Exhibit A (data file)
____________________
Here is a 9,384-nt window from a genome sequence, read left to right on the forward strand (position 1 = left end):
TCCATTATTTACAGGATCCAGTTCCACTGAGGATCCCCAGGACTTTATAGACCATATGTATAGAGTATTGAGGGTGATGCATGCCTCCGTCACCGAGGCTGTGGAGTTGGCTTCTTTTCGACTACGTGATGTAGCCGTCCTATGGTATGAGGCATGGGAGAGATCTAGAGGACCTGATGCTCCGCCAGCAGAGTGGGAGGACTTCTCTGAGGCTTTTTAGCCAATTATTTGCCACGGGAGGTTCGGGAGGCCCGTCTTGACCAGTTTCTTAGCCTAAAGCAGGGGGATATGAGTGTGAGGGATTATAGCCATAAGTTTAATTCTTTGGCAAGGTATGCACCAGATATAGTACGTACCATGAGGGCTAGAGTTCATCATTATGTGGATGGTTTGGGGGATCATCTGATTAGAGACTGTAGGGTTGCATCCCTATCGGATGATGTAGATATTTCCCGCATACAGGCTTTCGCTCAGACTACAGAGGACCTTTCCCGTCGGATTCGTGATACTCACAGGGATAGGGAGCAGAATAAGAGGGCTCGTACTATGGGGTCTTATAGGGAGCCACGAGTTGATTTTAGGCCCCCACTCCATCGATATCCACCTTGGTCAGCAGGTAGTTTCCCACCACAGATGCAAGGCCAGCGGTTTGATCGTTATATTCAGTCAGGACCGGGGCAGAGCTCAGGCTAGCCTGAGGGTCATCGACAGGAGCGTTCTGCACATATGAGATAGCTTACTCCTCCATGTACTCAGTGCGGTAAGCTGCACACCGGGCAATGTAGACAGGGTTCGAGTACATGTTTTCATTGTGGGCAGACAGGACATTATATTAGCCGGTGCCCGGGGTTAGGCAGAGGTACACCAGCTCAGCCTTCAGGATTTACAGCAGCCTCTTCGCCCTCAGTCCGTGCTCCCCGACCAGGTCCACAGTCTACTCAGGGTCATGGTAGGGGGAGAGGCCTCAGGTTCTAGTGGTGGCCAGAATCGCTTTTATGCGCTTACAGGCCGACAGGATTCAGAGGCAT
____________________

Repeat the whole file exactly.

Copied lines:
Here is a 9,384-nt window from a genome sequence, read left to right on the forward strand (position 1 = left end):
TCCATTATTTACAGGATCCAGTTCCACTGAGGATCCCCAGGACTTTATAGACCATATGTATAGAGTATTGAGGGTGATGCATGCCTCCGTCACCGAGGCTGTGGAGTTGGCTTCTTTTCGACTACGTGATGTAGCCGTCCTATGGTATGAGGCATGGGAGAGATCTAGAGGACCTGATGCTCCGCCAGCAGAGTGGGAGGACTTCTCTGAGGCTTTTTAGCCAATTATTTGCCACGGGAGGTTCGGGAGGCCCGTCTTGACCAGTTTCTTAGCCTAAAGCAGGGGGATATGAGTGTGAGGGATTATAGCCATAAGTTTAATTCTTTGGCAAGGTATGCACCAGATATAGTACGTACCATGAGGGCTAGAGTTCATCATTATGTGGATGGTTTGGGGGATCATCTGATTAGAGACTGTAGGGTTGCATCCCTATCGGATGATGTAGATATTTCCCGCATACAGGCTTTCGCTCAGACTACAGAGGACCTTTCCCGTCGGATTCGTGATACTCACAGGGATAGGGAGCAGAATAAGAGGGCTCGTACTATGGGGTCTTATAGGGAGCCACGAGTTGATTTTAGGCCCCCACTCCATCGATATCCACCTTGGTCAGCAGGTAGTTTCCCACCACAGATGCAAGGCCAGCGGTTTGATCGTTATATTCAGTCAGGACCGGGGCAGAGCTCAGGCTAGCCTGAGGGTCATCGACAGGAGCGTTCTGCACATATGAGATAGCTTACTCCTCCATGTACTCAGTGCGGTAAGCTGCACACCGGGCAATGTAGACAGGGTTCGAGTACATGTTTTCATTGTGGGCAGACAGGACATTATATTAGCCGGTGCCCGGGGTTAGGCAGAGGTACACCAGCTCAGCCTTCAGGATTTACAGCAGCCTCTTCGCCCTCAGTCCGTGCTCCCCGACCAGGTCCACAGTCTACTCAGGGTCATGGTAGGGGGAGAGGCCTCAGGTTCTAGTGGTGGCCAGAATCGCTTTTATGCGCTTACAGGCCGACAGGATTCAGAGGCAT